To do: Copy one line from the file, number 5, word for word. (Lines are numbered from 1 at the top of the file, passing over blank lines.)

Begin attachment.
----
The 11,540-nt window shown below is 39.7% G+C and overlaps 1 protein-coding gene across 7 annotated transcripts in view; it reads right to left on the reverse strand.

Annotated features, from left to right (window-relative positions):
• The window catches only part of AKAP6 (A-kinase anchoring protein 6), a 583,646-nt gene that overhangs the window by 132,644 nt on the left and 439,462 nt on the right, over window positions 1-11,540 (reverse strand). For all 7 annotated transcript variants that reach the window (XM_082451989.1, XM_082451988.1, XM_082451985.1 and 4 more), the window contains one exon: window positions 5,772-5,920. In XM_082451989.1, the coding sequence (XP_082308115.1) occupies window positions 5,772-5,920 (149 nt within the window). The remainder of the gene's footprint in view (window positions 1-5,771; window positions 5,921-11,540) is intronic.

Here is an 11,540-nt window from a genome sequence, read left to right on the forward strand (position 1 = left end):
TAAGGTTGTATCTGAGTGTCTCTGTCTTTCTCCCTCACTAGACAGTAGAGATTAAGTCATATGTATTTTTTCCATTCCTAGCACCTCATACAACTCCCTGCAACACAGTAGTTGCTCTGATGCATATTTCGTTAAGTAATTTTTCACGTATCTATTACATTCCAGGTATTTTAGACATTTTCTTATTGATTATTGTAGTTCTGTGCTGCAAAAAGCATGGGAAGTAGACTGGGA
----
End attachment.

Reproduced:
TAAGGTTGTATCTGAGTGTCTCTGTCTTTCTCCCTCACTAGACAGTAGAGATTAAGTCATATGTATTTTTTCCATTCCTAGCACCTCATACAACTCCCTGCAACACAGTAGTTGCTCTGATGCATATTTCGTTAAGTAATTTTTCACGTATCTATTACATTCCAGGTATTTTAGACATTTTCTTATTGATTATTGTAGTTCTGTGCTGCAAAAAGCATGGGAAGTAGACTGGGA